Volkswagen, the biggest European car maker, posted record sales of 6.29 million vehicles for 2009 on Jan. 11 as it pursues Japanese rival Toyota for the title of world number one.
VW's full-year result was an increase of 1.1% from the 2008 figure and represented a global market share of 11.4%, up from 10.3% a year earlier. It added that 2010 market share should be even stronger, as it works to overtake Toyota by 2018 as the biggest car maker in the world.
Among the group's 10 brands, the VW nameplate reported a 7.8% increase to 3.95 million vehicles last year, while its high-end unit Audi posted separately a drop of 5.4% to 949,700.
That was nonetheless better than a fall of 10.4% by rival BMW, which said it had delivered 1.29 million cars owing to weaker consumer confidence and tighter credit markets.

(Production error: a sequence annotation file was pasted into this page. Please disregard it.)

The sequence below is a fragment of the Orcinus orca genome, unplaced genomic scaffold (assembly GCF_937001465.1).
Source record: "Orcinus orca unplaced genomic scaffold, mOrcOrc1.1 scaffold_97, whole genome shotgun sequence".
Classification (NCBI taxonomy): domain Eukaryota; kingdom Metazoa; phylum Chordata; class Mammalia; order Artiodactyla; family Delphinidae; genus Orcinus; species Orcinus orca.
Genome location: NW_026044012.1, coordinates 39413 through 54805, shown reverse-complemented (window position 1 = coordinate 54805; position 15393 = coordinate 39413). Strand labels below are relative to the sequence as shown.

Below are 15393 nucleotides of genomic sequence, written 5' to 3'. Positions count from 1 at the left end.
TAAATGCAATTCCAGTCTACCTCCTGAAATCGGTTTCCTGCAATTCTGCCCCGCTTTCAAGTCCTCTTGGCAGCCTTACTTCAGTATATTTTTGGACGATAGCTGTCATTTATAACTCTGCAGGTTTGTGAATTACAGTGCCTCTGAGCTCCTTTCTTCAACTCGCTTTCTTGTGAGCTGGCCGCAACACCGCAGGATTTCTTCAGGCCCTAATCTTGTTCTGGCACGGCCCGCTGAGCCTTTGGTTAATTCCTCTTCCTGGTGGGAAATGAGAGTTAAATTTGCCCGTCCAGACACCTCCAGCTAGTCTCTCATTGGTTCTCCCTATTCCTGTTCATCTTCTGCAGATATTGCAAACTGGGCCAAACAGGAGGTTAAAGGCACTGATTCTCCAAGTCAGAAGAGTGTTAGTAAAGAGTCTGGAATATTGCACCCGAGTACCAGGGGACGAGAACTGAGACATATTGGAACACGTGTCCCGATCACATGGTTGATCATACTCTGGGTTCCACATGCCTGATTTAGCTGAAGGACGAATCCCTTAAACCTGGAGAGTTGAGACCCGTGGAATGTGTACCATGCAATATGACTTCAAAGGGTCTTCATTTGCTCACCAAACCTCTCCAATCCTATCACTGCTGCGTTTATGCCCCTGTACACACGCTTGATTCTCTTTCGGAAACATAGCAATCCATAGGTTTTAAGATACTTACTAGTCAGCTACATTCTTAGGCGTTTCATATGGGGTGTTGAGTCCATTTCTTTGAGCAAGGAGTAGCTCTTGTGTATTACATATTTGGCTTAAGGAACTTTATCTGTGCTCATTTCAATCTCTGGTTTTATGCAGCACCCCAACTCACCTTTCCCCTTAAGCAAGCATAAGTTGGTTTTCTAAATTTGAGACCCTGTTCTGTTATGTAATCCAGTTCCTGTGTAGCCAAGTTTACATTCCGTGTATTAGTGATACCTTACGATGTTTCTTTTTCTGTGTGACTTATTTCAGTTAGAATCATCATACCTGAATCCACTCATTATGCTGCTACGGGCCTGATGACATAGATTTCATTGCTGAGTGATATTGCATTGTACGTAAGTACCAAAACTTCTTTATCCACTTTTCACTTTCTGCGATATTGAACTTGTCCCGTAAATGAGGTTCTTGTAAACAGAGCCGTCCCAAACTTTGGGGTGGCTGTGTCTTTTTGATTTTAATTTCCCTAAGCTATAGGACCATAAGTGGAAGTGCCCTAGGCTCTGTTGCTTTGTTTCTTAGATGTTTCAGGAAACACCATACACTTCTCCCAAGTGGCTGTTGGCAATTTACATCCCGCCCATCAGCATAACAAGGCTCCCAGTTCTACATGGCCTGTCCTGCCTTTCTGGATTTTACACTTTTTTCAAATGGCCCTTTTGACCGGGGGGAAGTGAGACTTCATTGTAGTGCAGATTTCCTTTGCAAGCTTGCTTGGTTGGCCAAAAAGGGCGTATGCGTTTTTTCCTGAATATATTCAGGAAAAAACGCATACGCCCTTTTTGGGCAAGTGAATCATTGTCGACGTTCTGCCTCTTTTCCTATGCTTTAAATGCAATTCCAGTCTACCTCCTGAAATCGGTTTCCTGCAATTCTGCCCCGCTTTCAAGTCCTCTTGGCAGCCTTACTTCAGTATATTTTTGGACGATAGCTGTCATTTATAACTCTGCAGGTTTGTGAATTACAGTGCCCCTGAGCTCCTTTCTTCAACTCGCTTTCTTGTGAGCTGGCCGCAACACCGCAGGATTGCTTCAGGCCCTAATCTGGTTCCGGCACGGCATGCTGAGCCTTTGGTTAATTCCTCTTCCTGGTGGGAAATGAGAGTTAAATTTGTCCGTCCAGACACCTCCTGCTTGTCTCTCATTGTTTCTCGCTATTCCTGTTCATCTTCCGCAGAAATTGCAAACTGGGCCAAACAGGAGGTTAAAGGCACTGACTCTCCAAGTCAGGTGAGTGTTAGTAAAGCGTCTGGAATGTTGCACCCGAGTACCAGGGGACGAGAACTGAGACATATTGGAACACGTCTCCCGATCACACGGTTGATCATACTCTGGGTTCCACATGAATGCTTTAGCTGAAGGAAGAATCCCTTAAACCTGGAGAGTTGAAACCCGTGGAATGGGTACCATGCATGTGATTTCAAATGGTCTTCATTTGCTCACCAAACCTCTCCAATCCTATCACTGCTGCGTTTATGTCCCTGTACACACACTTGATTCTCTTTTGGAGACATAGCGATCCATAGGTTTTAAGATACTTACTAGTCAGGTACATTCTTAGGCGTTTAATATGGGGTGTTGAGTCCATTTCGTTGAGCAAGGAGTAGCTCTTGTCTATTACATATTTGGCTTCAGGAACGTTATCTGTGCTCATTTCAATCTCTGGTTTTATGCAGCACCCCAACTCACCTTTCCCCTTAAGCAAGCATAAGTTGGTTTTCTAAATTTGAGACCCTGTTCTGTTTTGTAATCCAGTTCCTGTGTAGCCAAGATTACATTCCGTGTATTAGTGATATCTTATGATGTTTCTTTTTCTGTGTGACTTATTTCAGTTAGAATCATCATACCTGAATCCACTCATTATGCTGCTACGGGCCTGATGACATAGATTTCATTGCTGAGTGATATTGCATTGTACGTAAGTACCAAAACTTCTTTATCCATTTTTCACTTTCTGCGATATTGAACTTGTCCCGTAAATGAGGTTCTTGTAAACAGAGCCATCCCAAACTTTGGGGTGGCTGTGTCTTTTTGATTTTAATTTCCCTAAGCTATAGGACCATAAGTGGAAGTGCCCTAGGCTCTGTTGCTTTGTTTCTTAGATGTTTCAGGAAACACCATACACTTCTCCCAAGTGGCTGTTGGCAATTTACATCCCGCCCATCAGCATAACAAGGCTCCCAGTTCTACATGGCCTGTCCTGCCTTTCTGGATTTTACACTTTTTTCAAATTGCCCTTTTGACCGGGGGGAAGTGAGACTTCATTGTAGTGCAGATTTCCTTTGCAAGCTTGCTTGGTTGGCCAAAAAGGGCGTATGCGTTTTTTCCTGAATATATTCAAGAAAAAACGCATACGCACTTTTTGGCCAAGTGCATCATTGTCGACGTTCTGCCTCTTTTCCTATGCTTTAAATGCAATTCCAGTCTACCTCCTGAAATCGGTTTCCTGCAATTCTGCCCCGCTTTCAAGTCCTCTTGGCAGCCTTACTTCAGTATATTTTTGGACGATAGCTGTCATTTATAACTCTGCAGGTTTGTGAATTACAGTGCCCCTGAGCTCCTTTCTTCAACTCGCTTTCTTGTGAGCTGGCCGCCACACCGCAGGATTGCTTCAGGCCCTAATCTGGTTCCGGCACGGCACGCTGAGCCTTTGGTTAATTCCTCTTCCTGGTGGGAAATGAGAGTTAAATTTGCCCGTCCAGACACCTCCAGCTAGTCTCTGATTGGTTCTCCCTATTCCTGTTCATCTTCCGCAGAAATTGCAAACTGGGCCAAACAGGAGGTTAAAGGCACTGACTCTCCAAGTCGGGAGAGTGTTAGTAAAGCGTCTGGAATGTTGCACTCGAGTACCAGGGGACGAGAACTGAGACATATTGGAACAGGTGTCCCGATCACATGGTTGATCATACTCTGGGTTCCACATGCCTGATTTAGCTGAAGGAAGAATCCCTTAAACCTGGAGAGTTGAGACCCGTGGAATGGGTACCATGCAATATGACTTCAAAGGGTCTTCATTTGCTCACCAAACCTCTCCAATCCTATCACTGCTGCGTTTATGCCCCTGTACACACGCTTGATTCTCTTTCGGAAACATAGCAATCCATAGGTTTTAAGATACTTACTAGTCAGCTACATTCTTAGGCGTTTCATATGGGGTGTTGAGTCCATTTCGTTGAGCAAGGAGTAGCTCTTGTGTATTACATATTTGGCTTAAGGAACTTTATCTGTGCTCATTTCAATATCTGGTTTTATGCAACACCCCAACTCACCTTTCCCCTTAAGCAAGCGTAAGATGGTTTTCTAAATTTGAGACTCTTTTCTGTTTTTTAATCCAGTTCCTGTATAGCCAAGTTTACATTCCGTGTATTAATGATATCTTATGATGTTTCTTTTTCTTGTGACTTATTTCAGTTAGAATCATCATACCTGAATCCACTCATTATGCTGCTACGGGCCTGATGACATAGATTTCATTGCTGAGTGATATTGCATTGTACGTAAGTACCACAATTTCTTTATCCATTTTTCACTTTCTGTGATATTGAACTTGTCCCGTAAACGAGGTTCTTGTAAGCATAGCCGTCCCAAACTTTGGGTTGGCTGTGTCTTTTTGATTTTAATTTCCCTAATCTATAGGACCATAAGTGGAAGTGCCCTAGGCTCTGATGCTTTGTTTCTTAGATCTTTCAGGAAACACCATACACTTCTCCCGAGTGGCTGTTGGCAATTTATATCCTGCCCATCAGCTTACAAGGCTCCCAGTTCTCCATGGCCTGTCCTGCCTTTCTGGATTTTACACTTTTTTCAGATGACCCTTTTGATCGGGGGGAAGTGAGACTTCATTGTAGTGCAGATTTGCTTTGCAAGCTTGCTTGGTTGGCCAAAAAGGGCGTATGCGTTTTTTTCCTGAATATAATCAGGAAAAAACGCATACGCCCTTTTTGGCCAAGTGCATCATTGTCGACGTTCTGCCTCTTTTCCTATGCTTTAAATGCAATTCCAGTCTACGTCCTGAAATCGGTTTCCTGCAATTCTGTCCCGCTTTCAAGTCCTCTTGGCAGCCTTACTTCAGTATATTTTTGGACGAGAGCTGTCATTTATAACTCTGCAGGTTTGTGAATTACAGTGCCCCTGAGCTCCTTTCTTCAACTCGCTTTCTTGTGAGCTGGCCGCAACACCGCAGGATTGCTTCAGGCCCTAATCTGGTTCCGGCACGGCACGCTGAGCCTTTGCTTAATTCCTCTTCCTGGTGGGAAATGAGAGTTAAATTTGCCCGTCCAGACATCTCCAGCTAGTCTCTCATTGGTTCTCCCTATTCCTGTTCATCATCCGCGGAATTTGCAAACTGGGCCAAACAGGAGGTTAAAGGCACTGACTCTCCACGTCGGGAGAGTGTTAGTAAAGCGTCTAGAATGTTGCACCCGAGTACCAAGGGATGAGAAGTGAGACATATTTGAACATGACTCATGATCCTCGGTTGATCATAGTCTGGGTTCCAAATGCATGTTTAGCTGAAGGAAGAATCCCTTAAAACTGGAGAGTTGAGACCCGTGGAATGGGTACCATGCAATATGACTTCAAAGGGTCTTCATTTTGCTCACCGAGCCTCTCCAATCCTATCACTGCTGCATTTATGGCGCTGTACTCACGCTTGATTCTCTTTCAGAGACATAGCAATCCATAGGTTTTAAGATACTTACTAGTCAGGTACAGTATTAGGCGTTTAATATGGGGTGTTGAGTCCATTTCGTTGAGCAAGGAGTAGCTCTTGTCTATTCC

VW benefitted from car scrapping premiums worldwide in 2009, as buyers focused on smaller, less expensive autos to make the most of state-subsidized windfalls.
Makers of luxury cars nonetheless said their results had begun to pick up towards the end of the year, and BMW sales chief Ian Robertson told reporters at the Detroit car show that sales were expected to rise in the "single-digit percentage range" in 2010.
Audi exceeded its 2009 sales target and said it aimed to deliver more than one million autos this year.
On Jan. 8, Daimler said its 2009 sales had dropped by 10.1% to almost 1.13 million Mercedes-Benz, Smart city cars and other autos.
Copyright Agence France-Presse, 2010